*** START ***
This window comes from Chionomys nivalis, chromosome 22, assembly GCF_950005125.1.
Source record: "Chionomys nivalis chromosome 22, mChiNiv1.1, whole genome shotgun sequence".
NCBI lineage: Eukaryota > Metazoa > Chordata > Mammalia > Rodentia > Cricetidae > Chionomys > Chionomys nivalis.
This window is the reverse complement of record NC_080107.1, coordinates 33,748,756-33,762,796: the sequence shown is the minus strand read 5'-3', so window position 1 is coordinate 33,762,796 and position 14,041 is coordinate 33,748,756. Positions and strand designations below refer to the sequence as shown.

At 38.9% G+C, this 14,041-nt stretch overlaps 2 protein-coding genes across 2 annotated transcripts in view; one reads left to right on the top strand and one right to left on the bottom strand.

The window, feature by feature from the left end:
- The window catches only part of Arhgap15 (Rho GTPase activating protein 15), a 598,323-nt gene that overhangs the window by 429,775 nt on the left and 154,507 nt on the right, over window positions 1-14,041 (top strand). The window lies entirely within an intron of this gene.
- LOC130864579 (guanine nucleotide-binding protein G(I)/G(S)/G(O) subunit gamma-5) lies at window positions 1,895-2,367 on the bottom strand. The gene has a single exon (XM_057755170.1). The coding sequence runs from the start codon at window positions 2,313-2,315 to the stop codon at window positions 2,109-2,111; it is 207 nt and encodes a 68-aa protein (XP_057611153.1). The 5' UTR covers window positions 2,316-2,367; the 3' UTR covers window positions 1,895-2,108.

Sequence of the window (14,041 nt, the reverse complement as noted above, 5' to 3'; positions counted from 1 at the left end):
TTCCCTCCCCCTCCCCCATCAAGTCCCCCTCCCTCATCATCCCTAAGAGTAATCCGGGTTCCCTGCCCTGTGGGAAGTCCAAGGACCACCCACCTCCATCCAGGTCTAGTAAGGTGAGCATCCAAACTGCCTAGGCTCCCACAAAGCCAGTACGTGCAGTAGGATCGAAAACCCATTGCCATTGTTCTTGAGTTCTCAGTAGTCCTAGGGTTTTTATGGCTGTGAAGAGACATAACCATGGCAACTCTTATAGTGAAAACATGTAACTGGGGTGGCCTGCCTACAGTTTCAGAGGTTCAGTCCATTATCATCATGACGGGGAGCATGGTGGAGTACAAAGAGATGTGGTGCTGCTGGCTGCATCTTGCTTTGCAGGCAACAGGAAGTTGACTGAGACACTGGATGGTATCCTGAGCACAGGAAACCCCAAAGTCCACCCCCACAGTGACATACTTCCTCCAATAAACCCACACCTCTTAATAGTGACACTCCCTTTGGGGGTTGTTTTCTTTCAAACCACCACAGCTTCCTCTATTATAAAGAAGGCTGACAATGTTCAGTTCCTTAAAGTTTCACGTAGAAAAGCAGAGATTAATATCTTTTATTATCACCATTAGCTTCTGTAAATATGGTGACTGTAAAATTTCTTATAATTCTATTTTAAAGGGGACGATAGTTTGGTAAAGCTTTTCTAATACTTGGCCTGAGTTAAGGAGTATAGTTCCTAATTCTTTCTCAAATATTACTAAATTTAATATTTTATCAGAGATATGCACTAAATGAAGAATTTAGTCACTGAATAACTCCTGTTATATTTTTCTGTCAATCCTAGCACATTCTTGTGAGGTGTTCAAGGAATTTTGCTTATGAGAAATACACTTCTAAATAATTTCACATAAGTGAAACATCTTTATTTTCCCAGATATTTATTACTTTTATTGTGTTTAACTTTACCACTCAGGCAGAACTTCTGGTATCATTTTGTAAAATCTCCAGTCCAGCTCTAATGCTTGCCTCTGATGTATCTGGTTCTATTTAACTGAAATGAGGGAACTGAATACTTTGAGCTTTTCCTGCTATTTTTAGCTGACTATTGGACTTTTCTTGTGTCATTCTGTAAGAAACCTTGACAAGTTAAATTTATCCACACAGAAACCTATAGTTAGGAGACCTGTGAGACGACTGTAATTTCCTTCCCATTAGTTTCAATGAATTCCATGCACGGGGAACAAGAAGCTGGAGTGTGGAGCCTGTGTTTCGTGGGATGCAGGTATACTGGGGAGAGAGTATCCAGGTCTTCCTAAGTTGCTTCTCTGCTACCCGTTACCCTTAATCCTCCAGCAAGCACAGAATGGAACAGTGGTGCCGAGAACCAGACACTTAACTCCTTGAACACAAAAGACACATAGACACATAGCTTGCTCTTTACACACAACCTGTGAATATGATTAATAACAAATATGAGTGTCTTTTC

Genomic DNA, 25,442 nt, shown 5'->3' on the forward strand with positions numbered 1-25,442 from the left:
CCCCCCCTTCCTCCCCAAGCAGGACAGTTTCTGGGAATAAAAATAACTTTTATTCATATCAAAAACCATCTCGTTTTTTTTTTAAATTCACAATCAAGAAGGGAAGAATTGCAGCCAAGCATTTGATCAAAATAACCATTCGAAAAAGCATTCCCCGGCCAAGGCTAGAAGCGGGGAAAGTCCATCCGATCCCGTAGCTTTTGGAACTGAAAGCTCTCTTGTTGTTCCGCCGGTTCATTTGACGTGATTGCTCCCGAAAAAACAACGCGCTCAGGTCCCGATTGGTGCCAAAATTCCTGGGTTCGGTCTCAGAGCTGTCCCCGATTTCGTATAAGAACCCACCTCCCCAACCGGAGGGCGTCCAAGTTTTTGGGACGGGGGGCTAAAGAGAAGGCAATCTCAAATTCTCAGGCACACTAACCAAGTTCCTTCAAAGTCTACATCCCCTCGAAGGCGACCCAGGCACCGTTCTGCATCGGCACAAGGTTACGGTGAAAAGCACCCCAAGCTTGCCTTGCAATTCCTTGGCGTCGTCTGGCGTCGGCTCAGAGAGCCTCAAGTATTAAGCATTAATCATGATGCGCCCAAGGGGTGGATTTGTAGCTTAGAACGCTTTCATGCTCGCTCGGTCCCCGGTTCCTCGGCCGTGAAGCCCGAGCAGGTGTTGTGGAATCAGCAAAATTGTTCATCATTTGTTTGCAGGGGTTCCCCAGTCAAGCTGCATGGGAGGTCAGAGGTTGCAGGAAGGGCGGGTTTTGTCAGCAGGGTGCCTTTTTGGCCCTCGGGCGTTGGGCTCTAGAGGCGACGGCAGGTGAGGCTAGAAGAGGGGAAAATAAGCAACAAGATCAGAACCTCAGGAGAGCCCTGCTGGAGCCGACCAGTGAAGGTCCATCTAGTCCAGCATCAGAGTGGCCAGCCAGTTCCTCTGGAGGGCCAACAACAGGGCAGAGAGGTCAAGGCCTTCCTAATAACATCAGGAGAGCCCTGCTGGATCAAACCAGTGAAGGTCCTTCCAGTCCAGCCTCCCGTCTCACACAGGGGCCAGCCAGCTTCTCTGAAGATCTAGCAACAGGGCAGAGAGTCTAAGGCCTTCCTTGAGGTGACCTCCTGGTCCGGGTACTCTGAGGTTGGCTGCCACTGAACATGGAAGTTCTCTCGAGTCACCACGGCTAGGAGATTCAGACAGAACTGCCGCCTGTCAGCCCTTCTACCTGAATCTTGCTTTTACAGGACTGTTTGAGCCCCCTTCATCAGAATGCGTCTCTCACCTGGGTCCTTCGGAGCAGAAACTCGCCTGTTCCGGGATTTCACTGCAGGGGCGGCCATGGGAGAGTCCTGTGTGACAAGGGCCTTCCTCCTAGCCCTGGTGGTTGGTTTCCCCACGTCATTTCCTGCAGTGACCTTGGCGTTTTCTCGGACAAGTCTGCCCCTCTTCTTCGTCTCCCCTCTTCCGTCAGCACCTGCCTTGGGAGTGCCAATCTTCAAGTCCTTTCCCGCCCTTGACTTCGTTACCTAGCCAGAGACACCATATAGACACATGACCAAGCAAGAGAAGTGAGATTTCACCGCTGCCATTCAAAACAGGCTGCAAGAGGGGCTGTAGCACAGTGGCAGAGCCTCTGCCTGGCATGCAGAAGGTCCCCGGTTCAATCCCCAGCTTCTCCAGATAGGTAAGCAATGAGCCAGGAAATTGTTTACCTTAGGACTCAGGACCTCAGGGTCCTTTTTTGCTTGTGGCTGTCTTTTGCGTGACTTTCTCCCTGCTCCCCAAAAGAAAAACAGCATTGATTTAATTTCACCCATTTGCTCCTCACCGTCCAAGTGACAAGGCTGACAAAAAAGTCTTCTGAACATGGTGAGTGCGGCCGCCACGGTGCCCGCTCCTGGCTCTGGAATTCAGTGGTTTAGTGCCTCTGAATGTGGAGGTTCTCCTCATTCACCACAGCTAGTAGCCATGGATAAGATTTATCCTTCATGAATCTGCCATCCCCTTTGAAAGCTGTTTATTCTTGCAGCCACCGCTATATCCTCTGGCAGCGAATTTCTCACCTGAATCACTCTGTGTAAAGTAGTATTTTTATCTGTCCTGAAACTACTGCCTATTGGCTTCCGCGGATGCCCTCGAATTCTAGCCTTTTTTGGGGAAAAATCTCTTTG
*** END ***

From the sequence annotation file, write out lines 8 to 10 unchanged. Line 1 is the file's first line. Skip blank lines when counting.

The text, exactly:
- LOC130864579 (guanine nucleotide-binding protein G(I)/G(S)/G(O) subunit gamma-5) lies at window positions 1,895-2,367 on the bottom strand. The gene has a single exon (XM_057755170.1). The coding sequence runs from the start codon at window positions 2,313-2,315 to the stop codon at window positions 2,109-2,111; it is 207 nt and encodes a 68-aa protein (XP_057611153.1). The 5' UTR covers window positions 2,316-2,367; the 3' UTR covers window positions 1,895-2,108.

Sequence of the window (14,041 nt, the reverse complement as noted above, 5' to 3'; positions counted from 1 at the left end):
TTCCCTCCCCCTCCCCCATCAAGTCCCCCTCCCTCATCATCCCTAAGAGTAATCCGGGTTCCCTGCCCTGTGGGAAGTCCAAGGACCACCCACCTCCATCCAGGTCTAGTAAGGTGAGCATCCAAACTGCCTAGGCTCCCACAAAGCCAGTACGTGCAGTAGGATCGAAAACCCATTGCCATTGTTCTTGAGTTCTCAGTAGTCCTAGGGTTTTTATGGCTGTGAAGAGACATAACCATGGCAACTCTTATAGTGAAAACATGTAACTGGGGTGGCCTGCCTACAGTTTCAGAGGTTCAGTCCATTATCATCATGACGGGGAGCATGGTGGAGTACAAAGAGATGTGGTGCTGCTGGCTGCATCTTGCTTTGCAGGCAACAGGAAGTTGACTGAGACACTGGATGGTATCCTGAGCACAGGAAACCCCAAAGTCCACCCCCACAGTGACATACTTCCTCCAATAAACCCACACCTCTTAATAGTGACACTCCCTTTGGGGGTTGTTTTCTTTCAAACCACCACAGCTTCCTCTATTATAAAGAAGGCTGACAATGTTCAGTTCCTTAAAGTTTCACGTAGAAAAGCAGAGATTAATATCTTTTATTATCACCATTAGCTTCTGTAAATATGGTGACTGTAAAATTTCTTATAATTCTATTTTAAAGGGGACGATAGTTTGGTAAAGCTTTTCTAATACTTGGCCTGAGTTAAGGAGTATAGTTCCTAATTCTTTCTCAAATATTACTAAATTTAATATTTTATCAGAGATATGCACTAAATGAAGAATTTAGTCACTGAATAACTCCTGTTATATTTTTCTGTCAATCCTAGCACATTCTTGTGAGGTGTTCAAGGAATTTTGCTTATGAGAAATACACTTCTAAATAATTTCACATAAGTGAAACATCTTTATTTTCCCAGATATTTATTACTTTTATTGTGTTTAACTTTACCACTCAGGCAGAACTTCTGGTATCATTTTGTAAAATCTCCAGTCCAGCTCTAATGCTTGCCTCTGATGTATCTGGTTCTATTTAACTGAAATGAGGGAACTGAATACTTTGAGCTTTTCCTGCTATTTTTAGCTGACTATTGGACTTTTCTTGTGTCATTCTGTAAGAAACCTTGACAAGTTAAATTTATCCACACAGAAACCTATAGTTAGGAGACCTGTGAGACGACTGTAATTTCCTTCCCATTAGTTTCAATGAATTCCATGCACGGGGAACAAGAAGCTGGAGTGTGGAGCCTGTGTTTCGTGGGATGCAGGTATACTGGGGAGAGAGTATCCAGGTCTTCCTAAGTTGCTTCTCTGCTACCCGTTACCCTTAATCCTCCAGCAAGCACAGAATGGAACAGTGGTGCCGAGAACCAGACACTTAACTCCTTGAACACAAAAGACACATAGACACATAGCTTGCTCTTTACACACAACCTGTGAATATGATTAATAACAAATATGAGTGTCTTTTC